Written on May 1, 2021

Lambda Retries and Dead Letter Queues

As you may know, I’m a big fan of serverless in AWS. The primary compute component of serverless in AWS is AWS Lambda, so as you might imagine, I use it a lot. When using Lambda, I try to follow best practices for retries and dead-letter-queues (DLQs) or error destinations, but there are so many ways to do it I often find myself needing to look them up. So, I thought it might be useful to have a simple guide. Here it is.

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Written on March 14, 2021

Using Step Functions to Eliminate Your NAT Gateway

I love serverless, for a lot of reasons. One huge benefit is the cost; if you’re not using it you aren’t paying for it. So, it bothers me whenever I find a need to have some bit of infrastructure that I have to pay for all the time. If you run your lambdas inside a VPC you may know what I’m talking about (also, the title of the article might have given it away). NAT gateways are a necessary evil when your function needs to talk to anything outside the VPC. Or are they?

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Written on February 25, 2021

Working With Geo Data In DynamoDB

If you find yourself needing to work with Geo data you might find yourself reaching for tools like ElasticSearch, or your favorite SQL database, to allow for geospatial searching. If you love DynamoDB as much as I do you cringe whenever you have to leave the comfort of the scale, performance, and availability of DynamoDB. In this article I’ll show you how you can use DynamoDB for Geo data, so you don’t have to resort to those other databases.

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Written on December 18, 2020

Managing Changing Access Patterns With DynamoDB

If you’re new to DynamoDB, or NoSQL in general, you’ll want to take some time to understand how access patterns drive how you model your data. If you’ve seen any of a number of the great re:Invent sessions by Rick Houlihan over the years you already understand it, at least enough to know that you need to think about it. If you haven’t, look them up on YouTube. They are insightful and often mind blowing.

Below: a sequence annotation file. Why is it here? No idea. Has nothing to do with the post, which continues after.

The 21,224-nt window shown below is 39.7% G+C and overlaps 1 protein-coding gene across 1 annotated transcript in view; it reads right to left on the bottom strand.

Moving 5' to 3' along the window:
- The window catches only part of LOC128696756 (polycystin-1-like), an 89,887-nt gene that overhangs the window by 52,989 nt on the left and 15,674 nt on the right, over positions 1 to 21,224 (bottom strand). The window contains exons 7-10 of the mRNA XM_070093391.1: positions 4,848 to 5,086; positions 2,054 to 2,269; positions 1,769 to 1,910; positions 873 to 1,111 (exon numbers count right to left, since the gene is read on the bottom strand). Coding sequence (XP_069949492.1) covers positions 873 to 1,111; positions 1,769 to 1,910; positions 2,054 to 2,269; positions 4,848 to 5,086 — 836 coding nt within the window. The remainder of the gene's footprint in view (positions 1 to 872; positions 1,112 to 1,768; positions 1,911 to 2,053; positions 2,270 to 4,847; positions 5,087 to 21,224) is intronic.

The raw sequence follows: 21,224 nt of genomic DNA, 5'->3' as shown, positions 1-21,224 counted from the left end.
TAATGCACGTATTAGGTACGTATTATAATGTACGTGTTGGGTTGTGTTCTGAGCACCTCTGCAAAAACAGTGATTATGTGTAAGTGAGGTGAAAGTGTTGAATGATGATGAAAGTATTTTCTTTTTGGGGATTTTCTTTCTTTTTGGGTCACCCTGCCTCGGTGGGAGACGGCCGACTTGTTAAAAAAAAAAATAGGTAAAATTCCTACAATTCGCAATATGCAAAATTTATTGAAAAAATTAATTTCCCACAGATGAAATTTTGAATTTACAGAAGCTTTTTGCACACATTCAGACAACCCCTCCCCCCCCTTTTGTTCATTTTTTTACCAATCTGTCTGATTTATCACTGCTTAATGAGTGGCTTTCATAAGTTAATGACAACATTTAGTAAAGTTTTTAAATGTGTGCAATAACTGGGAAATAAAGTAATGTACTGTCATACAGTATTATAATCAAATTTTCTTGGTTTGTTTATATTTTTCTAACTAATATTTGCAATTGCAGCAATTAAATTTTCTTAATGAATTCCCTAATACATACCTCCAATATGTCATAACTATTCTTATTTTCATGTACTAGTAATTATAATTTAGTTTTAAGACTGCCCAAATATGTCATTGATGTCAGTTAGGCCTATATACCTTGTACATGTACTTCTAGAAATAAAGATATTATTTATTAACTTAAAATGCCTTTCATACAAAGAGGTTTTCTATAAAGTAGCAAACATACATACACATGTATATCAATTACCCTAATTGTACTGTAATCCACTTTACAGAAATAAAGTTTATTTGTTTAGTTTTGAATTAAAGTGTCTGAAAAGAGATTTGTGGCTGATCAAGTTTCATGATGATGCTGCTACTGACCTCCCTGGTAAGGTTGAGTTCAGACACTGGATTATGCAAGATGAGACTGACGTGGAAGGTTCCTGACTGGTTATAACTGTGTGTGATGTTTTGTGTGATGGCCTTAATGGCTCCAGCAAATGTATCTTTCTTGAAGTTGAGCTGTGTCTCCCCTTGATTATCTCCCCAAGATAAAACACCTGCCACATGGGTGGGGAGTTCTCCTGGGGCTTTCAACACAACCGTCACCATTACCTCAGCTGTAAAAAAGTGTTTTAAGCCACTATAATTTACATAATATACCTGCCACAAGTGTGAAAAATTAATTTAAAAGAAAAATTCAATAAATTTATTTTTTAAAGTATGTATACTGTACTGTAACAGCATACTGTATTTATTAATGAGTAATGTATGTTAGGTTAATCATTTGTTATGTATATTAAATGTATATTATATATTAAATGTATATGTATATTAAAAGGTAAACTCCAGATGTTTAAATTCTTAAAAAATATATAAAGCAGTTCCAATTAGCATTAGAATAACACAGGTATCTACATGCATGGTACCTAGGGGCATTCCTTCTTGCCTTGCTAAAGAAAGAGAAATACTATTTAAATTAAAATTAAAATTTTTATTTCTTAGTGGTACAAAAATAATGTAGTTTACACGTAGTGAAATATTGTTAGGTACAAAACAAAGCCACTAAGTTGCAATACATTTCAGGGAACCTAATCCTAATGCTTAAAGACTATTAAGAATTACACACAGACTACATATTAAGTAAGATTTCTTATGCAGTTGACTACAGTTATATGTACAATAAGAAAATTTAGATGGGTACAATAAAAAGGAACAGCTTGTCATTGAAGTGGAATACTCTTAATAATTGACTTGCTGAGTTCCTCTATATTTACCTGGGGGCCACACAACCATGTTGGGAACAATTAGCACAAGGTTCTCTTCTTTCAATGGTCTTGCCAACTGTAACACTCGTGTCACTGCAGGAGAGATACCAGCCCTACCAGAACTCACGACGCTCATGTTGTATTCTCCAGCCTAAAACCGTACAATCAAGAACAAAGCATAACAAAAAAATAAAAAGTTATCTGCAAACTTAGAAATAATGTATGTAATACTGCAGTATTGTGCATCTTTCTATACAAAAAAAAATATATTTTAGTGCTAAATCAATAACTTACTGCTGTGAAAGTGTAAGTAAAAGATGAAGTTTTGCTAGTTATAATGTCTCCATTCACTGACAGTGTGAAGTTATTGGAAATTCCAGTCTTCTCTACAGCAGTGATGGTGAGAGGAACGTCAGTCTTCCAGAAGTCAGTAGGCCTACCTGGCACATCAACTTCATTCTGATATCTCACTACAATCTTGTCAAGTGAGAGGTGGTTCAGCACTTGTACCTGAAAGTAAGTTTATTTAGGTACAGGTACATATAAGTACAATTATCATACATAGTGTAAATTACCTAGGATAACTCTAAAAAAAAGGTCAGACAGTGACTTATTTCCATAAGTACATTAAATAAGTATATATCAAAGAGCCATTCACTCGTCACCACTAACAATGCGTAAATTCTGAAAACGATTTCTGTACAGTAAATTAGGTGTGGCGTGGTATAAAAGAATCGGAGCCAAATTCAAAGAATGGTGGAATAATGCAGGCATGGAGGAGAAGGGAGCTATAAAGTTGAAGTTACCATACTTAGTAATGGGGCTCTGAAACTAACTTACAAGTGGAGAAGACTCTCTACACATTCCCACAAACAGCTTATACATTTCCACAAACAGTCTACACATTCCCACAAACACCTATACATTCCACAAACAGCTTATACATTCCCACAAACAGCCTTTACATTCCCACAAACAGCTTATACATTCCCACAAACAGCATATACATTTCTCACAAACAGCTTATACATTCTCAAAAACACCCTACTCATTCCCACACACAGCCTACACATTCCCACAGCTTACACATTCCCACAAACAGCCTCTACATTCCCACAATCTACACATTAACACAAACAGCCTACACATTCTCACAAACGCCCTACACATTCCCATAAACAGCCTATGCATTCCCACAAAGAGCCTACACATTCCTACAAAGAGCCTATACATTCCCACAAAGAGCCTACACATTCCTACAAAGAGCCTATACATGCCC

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Written on December 15, 2020

Delayed Event Processing - Part 2

In my previous post I showed you how you can handle multiple events but only trigger downstream processes in batches. There was one catch to that processing; everything was delayed. What if you want to respond immediately to the first event, but then delay the next time you process until at least some time has passed? Today I’ll expand upon the previous post to do just that.

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Written on November 25, 2020

Delayed Event Processing - Part 1

Processing event data is a basic concept in today’s cloud based architectures. We recently came across a situation where processing EVERY event was too much. Imagine if you are running radar and someone is exceeding the speed limit. The radar is constantly reporting the speed, and that speed may even change, but you really only need to take one action; pull the driver over and write a ticket. So how did we do this?

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Written on June 5, 2019

Auto Updating Developer Pipeline

In my previous blog post I showed you how to create a cross account, cross region pipeline with CodePipeline. Today I’ll show you how to extend that pipeline so that your developers can have there own pipelines whilst also staying up to date on the latest changes.

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Written on April 5, 2019

Cross Account, Cross Region, Pipeline in AWS

AWS introduced a simple tool for deploying services several years ago, called CodePipeline. Since then they’ve done a lot to make it more powerful. This blog will show you how to take advantage of the power of CodePipeline to build a cross account, cross region pipeline.

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Written on August 8, 2018

Does the grass need to be greener?

I was talking to a colleague one day who was unhappy with some elements of his job, or, more specifically, some elements of the environment. The conversation went about like you’d expect, with some thoughts about what was wrong and how it should be. These conversations are important to have because it helps me understand what makes people tick, what they like about their job, and what they don’t. It helps define what changes, if any, need to be made organizationally.

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Written on July 10, 2018

Stop Using GUIDs for Identifiers

A number of years ago I started a job at a company that was just starting their move into the cloud. Shortly before I arrived there was a rather heated debate, from what I’ve heard, about whether identifiers should be integers (auto numbered specifically) or GUIDs. By the time I arrived the decision had been made to use integers. I quickly stepped in and pointed out all the problems this has in distributed systems and we, mostly, switched to GUIDs. That wasn’t the right choice.

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